It is rare today to see a contract that does not contain a choice of law clause. Today’s blog covers choice of law for those transactions that exceed $50,000 but are less than $1,000,000 and do not have a specific statute that determines choice of law. Transactions under $50,000 must meet the additional requirements set out in Texas Civil Practice and Remedies Code Section 35.53 and transactions that are at least a $1,000,000 and meet the definition of a qualified transaction are governed by Chapter 271 of the Texas Civil Practice and Remedies Code. Now a short discussion about those general run-of-the-mill choice of law clauses seen in other transactions and how to analyze whether the choice of law can be enforced.
The Texas Uniform Commercial Code § 1.301(a) allows parties, with certain specific exceptions, to agree that the law of Texas or another state or nation shall govern their rights and duties. See Tex. Bus. & Comm. Code ann. § 1.301(a). Section 1.301(a) imposes a reasonable relationship test for determining which state law applies. Tex. Bus. Comm. Code ann. § 1.301(a). Section 4.102(b) of the Texas U.C.C. dealing with bank deposits and collections supports the application of a different state’s law to promote uniformity and states that the liability of a bank for action or non-action with respect to an item handled by it for purposes of presentment, payment and collection is governed by the law of the place where the bank is located. Moreover, Section 4.103 of the Texas U.C.C. expressly allows parties to change the provisions of Article 4 by agreement so as to change the choice of law clause.
The parties’ contractual choice of law will be given effect if the contract bears a reasonable relationship to the chosen state and no countervailing public policy of the forum demands otherwise. The state in which a company has its principal place of business has been found to have a reasonable relationship to the parties and the transaction. My Café CCC, Ltd. v. Lunchstop, Inc., 107 S.W.3d 860, 865 (Tex. App. 2003, no pet.).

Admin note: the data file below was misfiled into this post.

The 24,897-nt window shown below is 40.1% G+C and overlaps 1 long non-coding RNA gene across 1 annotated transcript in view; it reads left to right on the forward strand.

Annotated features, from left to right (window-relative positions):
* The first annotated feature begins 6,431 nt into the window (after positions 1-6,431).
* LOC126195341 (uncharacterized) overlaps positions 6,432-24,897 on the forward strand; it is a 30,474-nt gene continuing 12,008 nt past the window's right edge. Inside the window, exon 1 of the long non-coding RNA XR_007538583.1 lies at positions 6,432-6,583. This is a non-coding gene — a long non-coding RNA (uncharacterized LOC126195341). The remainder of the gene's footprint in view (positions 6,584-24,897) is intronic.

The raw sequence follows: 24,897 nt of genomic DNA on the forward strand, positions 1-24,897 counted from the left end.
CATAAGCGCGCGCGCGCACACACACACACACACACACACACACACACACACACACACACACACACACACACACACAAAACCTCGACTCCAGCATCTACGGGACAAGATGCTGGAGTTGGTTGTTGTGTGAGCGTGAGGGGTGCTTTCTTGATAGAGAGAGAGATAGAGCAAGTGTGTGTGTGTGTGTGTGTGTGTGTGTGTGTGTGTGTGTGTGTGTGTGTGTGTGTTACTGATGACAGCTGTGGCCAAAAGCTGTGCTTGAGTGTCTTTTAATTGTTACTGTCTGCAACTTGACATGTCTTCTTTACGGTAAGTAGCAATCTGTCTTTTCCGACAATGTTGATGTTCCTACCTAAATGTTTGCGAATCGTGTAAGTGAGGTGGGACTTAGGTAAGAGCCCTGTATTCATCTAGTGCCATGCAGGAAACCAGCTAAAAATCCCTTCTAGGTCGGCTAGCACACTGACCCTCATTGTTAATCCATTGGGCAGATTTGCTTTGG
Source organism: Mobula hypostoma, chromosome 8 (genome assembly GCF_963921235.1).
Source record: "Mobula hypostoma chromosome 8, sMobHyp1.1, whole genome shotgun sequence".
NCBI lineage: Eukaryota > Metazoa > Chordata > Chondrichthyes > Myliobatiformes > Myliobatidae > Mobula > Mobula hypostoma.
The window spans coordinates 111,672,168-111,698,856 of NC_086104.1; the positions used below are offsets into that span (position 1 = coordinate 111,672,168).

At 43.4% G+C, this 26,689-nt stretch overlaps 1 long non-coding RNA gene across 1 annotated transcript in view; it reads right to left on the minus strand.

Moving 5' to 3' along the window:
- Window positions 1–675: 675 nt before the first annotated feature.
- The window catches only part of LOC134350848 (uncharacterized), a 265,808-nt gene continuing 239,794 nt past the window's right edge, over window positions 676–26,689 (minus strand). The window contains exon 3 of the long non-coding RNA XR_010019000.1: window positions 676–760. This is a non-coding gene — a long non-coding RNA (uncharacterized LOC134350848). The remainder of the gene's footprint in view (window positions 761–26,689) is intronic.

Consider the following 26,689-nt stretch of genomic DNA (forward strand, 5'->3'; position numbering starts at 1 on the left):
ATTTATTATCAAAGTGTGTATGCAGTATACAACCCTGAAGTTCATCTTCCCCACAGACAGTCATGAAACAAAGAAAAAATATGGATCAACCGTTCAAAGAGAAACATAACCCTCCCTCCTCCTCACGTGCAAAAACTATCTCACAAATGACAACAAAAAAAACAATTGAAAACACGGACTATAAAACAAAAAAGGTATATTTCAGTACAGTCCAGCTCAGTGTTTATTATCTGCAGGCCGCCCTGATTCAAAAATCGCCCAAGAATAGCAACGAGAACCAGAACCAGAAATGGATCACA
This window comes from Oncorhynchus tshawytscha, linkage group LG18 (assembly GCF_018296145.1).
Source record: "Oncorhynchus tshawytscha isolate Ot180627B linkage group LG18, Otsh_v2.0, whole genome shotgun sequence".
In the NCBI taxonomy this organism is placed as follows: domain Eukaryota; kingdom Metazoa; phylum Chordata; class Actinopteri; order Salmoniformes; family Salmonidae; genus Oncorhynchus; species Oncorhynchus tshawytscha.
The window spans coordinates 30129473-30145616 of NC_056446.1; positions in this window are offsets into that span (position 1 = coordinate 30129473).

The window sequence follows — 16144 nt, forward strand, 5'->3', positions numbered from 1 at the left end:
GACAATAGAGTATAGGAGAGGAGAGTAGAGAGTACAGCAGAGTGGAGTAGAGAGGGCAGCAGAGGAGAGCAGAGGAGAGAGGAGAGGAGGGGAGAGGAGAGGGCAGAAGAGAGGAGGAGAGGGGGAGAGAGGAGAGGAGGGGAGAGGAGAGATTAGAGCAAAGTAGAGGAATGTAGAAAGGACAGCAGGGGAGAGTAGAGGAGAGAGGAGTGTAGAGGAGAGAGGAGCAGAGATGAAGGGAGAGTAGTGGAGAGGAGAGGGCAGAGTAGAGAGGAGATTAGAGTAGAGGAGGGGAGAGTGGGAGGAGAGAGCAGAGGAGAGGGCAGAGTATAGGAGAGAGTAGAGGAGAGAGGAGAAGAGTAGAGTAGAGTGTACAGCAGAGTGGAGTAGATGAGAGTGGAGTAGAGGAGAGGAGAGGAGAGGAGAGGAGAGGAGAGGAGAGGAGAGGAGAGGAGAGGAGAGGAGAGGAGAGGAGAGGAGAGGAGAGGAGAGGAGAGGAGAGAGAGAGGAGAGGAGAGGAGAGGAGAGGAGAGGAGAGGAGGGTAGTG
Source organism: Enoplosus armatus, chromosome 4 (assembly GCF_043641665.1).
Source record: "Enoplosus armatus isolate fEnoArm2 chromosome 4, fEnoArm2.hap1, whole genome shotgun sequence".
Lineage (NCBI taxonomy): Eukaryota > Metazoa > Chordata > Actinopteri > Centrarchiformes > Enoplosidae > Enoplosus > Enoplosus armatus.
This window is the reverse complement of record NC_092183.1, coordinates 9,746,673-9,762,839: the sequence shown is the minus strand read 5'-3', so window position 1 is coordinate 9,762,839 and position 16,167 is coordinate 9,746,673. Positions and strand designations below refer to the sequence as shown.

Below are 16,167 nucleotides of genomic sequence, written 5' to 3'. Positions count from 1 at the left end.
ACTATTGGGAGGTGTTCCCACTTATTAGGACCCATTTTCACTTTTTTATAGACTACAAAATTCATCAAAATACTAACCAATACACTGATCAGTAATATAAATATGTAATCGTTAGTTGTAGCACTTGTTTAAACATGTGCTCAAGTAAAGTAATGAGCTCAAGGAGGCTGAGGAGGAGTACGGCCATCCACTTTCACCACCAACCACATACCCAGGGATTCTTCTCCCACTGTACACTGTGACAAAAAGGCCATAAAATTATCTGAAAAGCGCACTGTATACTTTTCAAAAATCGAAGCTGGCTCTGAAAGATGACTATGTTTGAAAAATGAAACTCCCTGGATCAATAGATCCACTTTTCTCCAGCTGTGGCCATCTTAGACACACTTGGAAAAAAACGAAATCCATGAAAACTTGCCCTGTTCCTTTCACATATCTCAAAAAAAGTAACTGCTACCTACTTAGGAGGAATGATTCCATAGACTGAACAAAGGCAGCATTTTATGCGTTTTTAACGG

The policy of the State of Texas is to allow parties to contract for the choice of law they want to govern if the transaction bears a reasonable relationship to the chosen state. See Tex. Bus. & Comm. Code ann. 1.301(a). In the multi-jurisdictional context, Texas law also allows parties to resolve uncertainty as to the choice of law by including a choice of law provision in their agreement. Chase Manhatten Bank, N.A. v. Greenbriar N. Section II, 835 S.W.2d 720, 723 (Tex. App.-Houston [1st Dist.] 1992, no writ). Where the parties contract includes a choice-of-law provision that selects the law of a jurisdiction bearing a substantial relationship to the parties or their transaction, the parties contractual obligations are governed by the law chosen by the parties unless: